Let’s consider the Galileo/Copernicus example.  Psalm 93:1 says: “…the world also is established, that it cannot be moved.”  There are at least 67 verses of scripture that say or imply geocentrism.  That’s far more verses than support a young earth view FWIW.  Writings from before the 17th century show this verse (and others like it) was taken to be an accurate scientific description of the cosmos.  For example, from the trial of Galileo:

We pronounce this Our final sentence: We pronounce, judge, and declare, that you, the said Galileo . . . have rendered yourself vehemently suspected by this Holy Office of heresy, that is, of having believed and held the doctrine (which is false and contrary to the Holy and Divine Scriptures) that the sun is the center of the world, and that it does not move from east to west, and that the earth does move, and is not the center of the world; also, that an opinion can be held and supported as probable, after it has been declared and finally decreed contrary to the Holy Scripture…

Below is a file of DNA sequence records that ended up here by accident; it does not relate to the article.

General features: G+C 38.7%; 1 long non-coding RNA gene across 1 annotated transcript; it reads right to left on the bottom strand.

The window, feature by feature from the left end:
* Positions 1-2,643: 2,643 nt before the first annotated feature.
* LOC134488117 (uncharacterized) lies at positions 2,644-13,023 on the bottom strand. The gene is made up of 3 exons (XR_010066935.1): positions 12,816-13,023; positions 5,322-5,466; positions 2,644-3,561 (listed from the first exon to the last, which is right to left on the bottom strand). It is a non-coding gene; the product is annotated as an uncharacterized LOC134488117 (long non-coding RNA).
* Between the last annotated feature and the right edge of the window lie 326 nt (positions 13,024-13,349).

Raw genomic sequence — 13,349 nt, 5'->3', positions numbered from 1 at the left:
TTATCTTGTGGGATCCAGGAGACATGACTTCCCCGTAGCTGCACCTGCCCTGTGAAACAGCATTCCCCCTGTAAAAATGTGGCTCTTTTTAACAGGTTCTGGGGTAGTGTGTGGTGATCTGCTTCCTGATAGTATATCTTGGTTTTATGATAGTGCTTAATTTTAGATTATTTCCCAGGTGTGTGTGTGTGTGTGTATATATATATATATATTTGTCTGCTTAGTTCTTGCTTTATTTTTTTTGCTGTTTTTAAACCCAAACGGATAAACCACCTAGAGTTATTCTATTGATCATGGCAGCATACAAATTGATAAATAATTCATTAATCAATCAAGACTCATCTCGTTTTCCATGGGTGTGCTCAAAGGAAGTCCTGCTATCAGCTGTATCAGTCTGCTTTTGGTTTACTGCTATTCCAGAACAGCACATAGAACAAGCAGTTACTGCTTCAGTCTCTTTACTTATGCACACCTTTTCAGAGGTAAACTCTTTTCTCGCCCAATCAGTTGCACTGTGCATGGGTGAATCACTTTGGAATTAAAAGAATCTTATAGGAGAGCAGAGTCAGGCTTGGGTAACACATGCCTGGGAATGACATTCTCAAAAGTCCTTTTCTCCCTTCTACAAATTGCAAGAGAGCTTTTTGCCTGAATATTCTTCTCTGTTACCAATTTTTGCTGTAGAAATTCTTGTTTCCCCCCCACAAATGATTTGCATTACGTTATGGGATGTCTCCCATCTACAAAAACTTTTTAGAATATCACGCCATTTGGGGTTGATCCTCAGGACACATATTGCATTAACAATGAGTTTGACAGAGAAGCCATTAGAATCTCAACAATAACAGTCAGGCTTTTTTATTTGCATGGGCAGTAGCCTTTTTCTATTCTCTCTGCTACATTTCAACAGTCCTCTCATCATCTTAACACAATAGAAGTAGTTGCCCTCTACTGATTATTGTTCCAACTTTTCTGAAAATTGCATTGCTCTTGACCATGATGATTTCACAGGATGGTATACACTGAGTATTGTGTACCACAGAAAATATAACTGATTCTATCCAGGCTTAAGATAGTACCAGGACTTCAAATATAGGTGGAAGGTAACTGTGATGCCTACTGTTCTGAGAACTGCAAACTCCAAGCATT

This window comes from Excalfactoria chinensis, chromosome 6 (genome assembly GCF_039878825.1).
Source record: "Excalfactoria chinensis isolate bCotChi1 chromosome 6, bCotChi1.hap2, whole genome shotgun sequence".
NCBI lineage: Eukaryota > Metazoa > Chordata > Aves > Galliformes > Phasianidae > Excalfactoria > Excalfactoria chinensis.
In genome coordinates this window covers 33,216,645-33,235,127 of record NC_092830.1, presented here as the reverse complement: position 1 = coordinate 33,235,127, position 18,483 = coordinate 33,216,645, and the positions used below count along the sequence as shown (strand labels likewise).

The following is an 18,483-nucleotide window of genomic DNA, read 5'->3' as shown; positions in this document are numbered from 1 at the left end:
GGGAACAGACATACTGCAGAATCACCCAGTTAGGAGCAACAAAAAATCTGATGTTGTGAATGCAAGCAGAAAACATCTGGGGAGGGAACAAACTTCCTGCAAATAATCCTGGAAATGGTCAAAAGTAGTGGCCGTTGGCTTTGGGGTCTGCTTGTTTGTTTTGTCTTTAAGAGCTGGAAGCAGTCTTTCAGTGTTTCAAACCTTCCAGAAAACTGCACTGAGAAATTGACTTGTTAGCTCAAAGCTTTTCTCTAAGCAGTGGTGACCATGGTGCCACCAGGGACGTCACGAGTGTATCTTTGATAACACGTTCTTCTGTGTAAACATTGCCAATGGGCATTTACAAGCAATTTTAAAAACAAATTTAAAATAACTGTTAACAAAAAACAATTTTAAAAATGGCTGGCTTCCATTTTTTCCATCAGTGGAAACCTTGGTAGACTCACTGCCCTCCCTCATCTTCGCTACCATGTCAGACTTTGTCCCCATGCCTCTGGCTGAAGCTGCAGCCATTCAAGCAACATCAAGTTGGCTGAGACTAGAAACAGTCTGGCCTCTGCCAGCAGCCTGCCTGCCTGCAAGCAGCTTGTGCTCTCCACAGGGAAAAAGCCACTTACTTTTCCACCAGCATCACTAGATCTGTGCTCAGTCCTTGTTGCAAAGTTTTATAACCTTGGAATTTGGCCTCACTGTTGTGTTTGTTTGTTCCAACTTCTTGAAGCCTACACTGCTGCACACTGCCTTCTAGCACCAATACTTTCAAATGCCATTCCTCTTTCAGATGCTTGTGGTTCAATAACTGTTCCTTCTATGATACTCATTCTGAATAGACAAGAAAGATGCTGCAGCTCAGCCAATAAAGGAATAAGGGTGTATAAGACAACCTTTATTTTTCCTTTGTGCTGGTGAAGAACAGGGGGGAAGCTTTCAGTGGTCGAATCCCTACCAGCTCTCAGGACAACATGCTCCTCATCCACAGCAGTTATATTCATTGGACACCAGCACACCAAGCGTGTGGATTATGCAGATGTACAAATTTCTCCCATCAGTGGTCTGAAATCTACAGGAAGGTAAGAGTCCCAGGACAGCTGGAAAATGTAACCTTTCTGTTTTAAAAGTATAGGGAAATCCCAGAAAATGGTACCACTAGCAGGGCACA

And the famous quote from Luther:

There is talk of a new astrologer who wants to prove that the earth moves and goes around instead of the sky, the sun, the moon, just as if somebody were moving in a carriage or ship might hold that he was sitting still and at rest while the earth and the trees walked and moved.  But that is how things are nowadays: when a man wishes to be clever he must needs invent something special, and the way he does it must needs be the best! The fool wants to turn the whole art of astronomy upside-down. However, as Holy Scripture tells us, so did Joshua bid the sun to stand still and not the earth.

This is one example of how scientific discovery forced us to change how we interpreted scripture.  And thankfully our defense of biblical authority does not rest on whether the sun orbits the earth or the earth orbits the sun… Because the Bible was not written nor did God intend it to teach astronomical mechanics in the first place.  Let me ask you this, dear evangelical reader, how would you answer if you ran into the modern geocentrists?  What arguments would you use?